Fat children are not always just eating too many calories

fat children are not always eating too many caloriesYou’re fat because you eat too much. Just stop eating all those calories and your “fat” problem will be sorted. This is the official party line, dished out by “the experts” looking in from the outside at both fat children and fat adults.

But many fat children (and fat adults too), will tell you.

“I really don’t eat THAT MUCH”.

To which the experts raise a condescending eyebrow and a patronizing reply,

“Yeah….. right”.

I really don’t eat THAT MUCH

Researchers from the University of North Carolina School of Medicine, have confirmed, not all fat children are loading up on excessive calories.

In fact, the study discovered exactly the opposite. Older fat kids, defined as children over the age of 9, typically eat fewer calories, than their skinny peers.

Fat children counting calories

The research team came to this conclusion, having counted up the calories consumed by 19 125 children, between the ages of 1-17 years and then compairing their calories in, with their weight.

The data was collected as part of the 2001 to 2008 National Health and Nutrition Examination Survey. In this study, a dietary report was completed for each child – the report was used to estimate the calorie intake each day.

These kinds of studies are never particularly accurate, because let’s be honest, it is often quite hard to remember what you ate for lunch. But since everyone is in the same boat, it does allow researchers to compare groups of people. In this case, they compared fat and thin kids. BMI was used to determine the weight status of all children over the age of 2. (A weight-for-length measurement was used for the under 2s, because BMI is not appropriate in this group).

Calorie counts for fat children not adding up

The expectation was that fat children would being eating more, since it is believed that too many calories in, leads to full fat cupboards.

The theory held true for little ones.

The weight of younger children obeyed this rule. The little ones that ate more calories per day, were heavier.

But the pattern did not hold much after the age of 9.

The fat kids ate less

Older overweight kids tended to not eat more than their skinny peers, in fact, they on average, actually ate fewer calories.

The cry, but I really don’t eat that much, is not a figment of the imagination. It is the truth.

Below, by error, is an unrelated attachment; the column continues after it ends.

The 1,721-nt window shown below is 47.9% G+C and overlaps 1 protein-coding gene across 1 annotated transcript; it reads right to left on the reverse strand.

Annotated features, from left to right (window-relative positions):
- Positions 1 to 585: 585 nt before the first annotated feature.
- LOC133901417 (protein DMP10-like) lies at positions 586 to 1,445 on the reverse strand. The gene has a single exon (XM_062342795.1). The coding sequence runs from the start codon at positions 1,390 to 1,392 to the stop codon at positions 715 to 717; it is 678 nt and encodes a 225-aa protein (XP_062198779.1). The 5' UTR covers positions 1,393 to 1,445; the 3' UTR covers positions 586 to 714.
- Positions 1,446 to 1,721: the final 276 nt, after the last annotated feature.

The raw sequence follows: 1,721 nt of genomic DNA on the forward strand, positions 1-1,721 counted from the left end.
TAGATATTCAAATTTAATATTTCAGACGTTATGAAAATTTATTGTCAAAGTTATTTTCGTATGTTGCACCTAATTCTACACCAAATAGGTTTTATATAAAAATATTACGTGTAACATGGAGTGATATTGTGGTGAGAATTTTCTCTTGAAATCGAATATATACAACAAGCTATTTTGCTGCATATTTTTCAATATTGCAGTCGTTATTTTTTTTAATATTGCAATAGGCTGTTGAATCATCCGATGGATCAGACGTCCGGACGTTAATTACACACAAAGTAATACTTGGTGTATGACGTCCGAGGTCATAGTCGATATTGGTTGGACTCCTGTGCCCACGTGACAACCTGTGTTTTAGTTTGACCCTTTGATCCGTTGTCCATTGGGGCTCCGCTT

The inconvenient truth ?

The finding does put a big dent in the spoke of the wheel…. of the obesity is caused by too many CALORIES IN and not enough CALORIES OUT.

And goes along way to explain, why cutting calories, seldom “fixes” the problem. In kids or adults.

The researchers speculate that the trouble for the older overweight child, is sitting on the other side of the calorie equation i.e. they just don’t move enough.

But other researchers have found, moving more won’t stop your kid from getting fat.

Obesity is really a lot more complicated than that, it reflects disrupted body chemistry, not simply poor calorie management.

Don’t let your little ones stuff their faces

The findings of this research suggests that the “trouble” begins early. And the TROUBLE extends beyond what is happening at the table.

The list of factors implicated in early childhood obesity include

So puppy fat is not something to be lightly dismissed or missed (many Mom’s seem to not notice). Puppy fat is the beginning of bad body chemistry, the kind of chemistry that can lead to a lifetime of weight struggles and a heap of health problems, which can start earlier than one would like.

Calorie management not enough to fix childhood obesity

Weight loss gurus proclaim the fix for excess weight is to manage calories, they tell you just eat fewer calories and/or burn more.

But this research suggests it really is not that simple.

Physiologically speaking, calories are not created equal, and obesity is more than just a problem of excess fuel, it is a problem with body chemistry.

Better body chemistry begins with better food choices, not just fewer CALORIES IN.

Self-Reported Energy Intake by Age in Overweight and Healthy-Weight Children in NHANES, 2001–2008. Pediatrics (2012)  130(4):e936-e942. Asheley Cockrell Skinner, Michael J. Steiner, Eliana M. Perrin. 
 

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Further reading

little boy cleaning the plate going to die young going to die happy take a break from eating
The danger of “finish your broccoli or else” Nagging about how fat your teen is may make the things worse Stop grazing it will stop you packing on the pounds

The 7 Big Spoons™…. are master switches that turn health on.

balance eicosanoids rein in insulin dial down stress sleep vitamin D microflora think
Balance Eicosanoids Rein in insulin Dial down stress Sleep ! Increase Vit D Culivate microflora Think champion

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